Saturday, November 17, 2012

Anno Domini 2012


I often wish more people could see what goes on around the parish.  I wish they could witness directly the exchanges that combine to form the conversation that is the fabric of our community in Christ, because I believe that most people do not understand what it is that Christians do, much less why.  I believe that now more than ever this is a handicap not only for us Christians, but even more, for the rest of society.  The motivations that characterize our identity -- our generosity, mutual concern, respect, and even sacrifice -- these elements are formed according to Christ's revelation of his identity as God, and therefore our own identity.

One of the great fruits of the elections last week is the clear lesson that the Church and her members are not only a minority but a distinct and different element of society.  We have been disabused of the comforting notions that we share the fundamentals with the majority of our fellow citizens, and differ only in colorful distinctions and surface diversity.  The portrait of Christian faith and life displayed in the Letter to Diognetus that I referenced two weeks ago is even more clearly what sets us apart from many of our fellow citizens, rather than what we share with them.

This is a new era, an era when even Americans begin to realize that it is foolish to expect our circumstances to continue to get better and better, as if that were the natural order of things.  More accurately, it is the end of a brief era when that illusion could find enough evidence to hold sway.  Everything good is precarious and fragile; nothing destructive about the world or human nature ever is eliminated or left behind.

How could this be an improvement?  It can when it calls us not only to deepen our understanding of what it means to be members of Christ's body, but also to deepen our commitment to live out what it entails, that is, to be holy.  This is not only what we need, but also what the people around us need from us.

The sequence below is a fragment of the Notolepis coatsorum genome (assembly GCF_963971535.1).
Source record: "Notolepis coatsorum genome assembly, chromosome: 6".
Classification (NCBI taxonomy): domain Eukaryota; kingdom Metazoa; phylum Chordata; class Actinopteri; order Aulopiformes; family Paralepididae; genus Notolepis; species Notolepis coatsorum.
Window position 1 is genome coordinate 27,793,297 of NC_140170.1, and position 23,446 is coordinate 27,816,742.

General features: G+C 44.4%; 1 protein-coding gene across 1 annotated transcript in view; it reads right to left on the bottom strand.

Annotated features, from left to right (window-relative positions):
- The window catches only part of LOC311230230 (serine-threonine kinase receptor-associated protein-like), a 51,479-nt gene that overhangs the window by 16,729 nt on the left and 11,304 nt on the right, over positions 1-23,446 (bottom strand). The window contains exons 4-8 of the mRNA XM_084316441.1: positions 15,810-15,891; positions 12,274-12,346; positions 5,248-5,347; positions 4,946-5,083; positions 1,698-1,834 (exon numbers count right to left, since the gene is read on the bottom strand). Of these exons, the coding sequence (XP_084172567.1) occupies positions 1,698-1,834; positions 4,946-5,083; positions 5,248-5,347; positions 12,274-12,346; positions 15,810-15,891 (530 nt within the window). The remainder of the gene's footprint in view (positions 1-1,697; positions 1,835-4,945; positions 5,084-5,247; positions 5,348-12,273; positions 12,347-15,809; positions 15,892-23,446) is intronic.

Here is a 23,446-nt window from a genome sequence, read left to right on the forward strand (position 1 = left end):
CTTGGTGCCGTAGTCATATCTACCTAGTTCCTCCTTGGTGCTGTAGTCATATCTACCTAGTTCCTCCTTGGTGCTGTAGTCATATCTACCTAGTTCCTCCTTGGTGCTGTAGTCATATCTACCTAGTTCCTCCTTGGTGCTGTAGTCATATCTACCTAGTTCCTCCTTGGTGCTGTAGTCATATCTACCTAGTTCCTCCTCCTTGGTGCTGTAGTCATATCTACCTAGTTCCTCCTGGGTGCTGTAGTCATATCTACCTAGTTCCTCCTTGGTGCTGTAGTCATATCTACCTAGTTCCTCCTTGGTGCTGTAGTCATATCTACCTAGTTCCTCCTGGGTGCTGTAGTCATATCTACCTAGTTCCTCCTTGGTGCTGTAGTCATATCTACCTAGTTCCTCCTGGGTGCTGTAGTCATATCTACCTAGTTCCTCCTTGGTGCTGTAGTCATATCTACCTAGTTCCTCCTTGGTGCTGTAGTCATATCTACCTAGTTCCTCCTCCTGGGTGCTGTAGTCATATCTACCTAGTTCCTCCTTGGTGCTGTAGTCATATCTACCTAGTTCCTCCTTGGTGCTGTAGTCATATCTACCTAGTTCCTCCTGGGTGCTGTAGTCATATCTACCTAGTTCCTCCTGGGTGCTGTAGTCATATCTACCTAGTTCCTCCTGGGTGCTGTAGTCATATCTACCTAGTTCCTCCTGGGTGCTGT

This new circumstance makes it possible and even necessary for us to give of what we have, even giving what we ourselves need, which will distinguish us from political groups, who find their union or purpose in keeping what they have, grasping for what they can get, or demanding what they think they deserve.  It will set us even further apart, because we regard our spouses and our children neither as commodities, nor as liabilities.  Rather, we hold them to be reasons for gratitude, placing them at the very center of our lives.  How we pour ourselves out for them will reveal love as God has revealed Himself to be Love.

It will mean that our joy, which is Christ’s incarnation, and our hope, which is His cross, will shine ever more brightly to those who are disappointed and discouraged.  Our confidence is rooted in our intimacy with the God who is Lord of the universe, whose mercy endures forever.  We will find no companionship among them who take their confidence in their own strength, wealth, or power.

As I watched, read, or listened to the horrid ads and rhetoric that bombarded voters leading up to our elections, I asked myself, Who are they talking to?  Not me; not anyone I know, surely.  But the result proved that these accusations and demands, the untenable promises and shameless false pathos, were indeed what motivates so many in our nation.  The Way, the Truth, and the Life does not interest the majority, who are eager to marginalize His Church, and to silence His faithful.

Our own nation is trying hard not to see us.  But this is a new kind of grace and a new kind of gift for Catholics in America, making it our challenge to live the faith.  They plunge gleefully into darkness; we have custody of the Light.  They will need us, that they be able to see. 


Thanks be to God.
Monsignor Smith

1 comment:

Ron Farias said...

Monsignor,

Thank you for articulating so well the position we find ourselves in, post-election 2012. The results do not signify a new, wrong turning but rather they verify and make ever more clear the existing situation in which we Catholics and Christians find ourselves in the present culture and time. We live in a post-Christian era indeed. Western culture no longer transmits Christian values and in fact is unremittingly hostile to them. And as you write, the majority of our fellow citizens prefer it that way.

It is oddly liberating, though. The ambiguity has been swept away. We can leave behind our futile search for small patches of common ground with the majority political and cultural climate of modern America, and instead concern ourselves with the job that we have to do, as Catholics and Christians, to live the Faith and show the way to others. As the dead ends and empty promises of modern secularism manifest themselves to more and more of our non-Christian friends – well, as you say, we will be needed.

Thank you for this great post, and for your leadership of our parish.

Ron